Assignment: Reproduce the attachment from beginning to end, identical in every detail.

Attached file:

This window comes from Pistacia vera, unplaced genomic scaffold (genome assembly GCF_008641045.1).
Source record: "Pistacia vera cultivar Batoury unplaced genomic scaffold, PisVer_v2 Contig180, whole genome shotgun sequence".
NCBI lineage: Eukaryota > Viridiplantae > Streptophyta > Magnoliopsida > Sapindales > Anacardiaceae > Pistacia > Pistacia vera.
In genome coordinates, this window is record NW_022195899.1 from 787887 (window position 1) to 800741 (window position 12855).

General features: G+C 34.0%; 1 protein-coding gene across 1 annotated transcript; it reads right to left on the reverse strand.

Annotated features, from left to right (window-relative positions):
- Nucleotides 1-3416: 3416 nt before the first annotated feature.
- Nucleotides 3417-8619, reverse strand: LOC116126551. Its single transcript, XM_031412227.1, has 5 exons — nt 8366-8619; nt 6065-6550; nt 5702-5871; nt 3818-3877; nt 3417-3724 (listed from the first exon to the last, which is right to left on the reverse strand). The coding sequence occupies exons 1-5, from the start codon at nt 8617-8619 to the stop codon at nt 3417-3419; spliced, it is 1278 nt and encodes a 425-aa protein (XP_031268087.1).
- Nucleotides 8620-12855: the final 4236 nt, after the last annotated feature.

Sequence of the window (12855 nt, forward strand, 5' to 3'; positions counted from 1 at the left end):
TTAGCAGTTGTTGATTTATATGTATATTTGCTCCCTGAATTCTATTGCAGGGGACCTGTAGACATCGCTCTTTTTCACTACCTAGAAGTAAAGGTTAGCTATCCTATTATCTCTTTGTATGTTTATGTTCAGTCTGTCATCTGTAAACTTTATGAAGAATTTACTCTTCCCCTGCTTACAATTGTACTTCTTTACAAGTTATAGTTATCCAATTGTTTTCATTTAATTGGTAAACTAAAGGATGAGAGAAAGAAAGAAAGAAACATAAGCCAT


This window comes from Pistacia vera, unplaced genomic scaffold (genome assembly GCF_008641045.1).
Source record: "Pistacia vera cultivar Batoury unplaced genomic scaffold, PisVer_v2 Contig180, whole genome shotgun sequence".
NCBI lineage: Eukaryota > Viridiplantae > Streptophyta > Magnoliopsida > Sapindales > Anacardiaceae > Pistacia > Pistacia vera.
In genome coordinates, this window is record NW_022195899.1 from 787887 (window position 1) to 800741 (window position 12855).

General features: G+C 34.0%; 1 protein-coding gene across 1 annotated transcript; it reads right to left on the reverse strand.

Annotated features, from left to right (window-relative positions):
- Nucleotides 1-3416: 3416 nt before the first annotated feature.
- Nucleotides 3417-8619, reverse strand: LOC116126551. Its single transcript, XM_031412227.1, has 5 exons — nt 8366-8619; nt 6065-6550; nt 5702-5871; nt 3818-3877; nt 3417-3724 (listed from the first exon to the last, which is right to left on the reverse strand). The coding sequence occupies exons 1-5, from the start codon at nt 8617-8619 to the stop codon at nt 3417-3419; spliced, it is 1278 nt and encodes a 425-aa protein (XP_031268087.1).
- Nucleotides 8620-12855: the final 4236 nt, after the last annotated feature.

Sequence of the window (12855 nt, forward strand, 5' to 3'; positions counted from 1 at the left end):
TTAGCAGTTGTTGATTTATATGTATATTTGCTCCCTGAATTCTATTGCAGGGGACCTGTAGACATCGCTCTTTTTCACTACCTAGAAGTAAAGGTTAGCTATCCTATTATCTCTTTGTATGTTTATGTTCAGTCTGTCATCTGTAAACTTTATGAAGAATTTACTCTTCCCCTGCTTACAATTGTACTTCTTTACAAGTTATAGTTATCCAATTGTTTTCATTTAATTGGTAAACTAAAGGATGAGAGAAAGAAAGAAAGAAACATAAGCCAT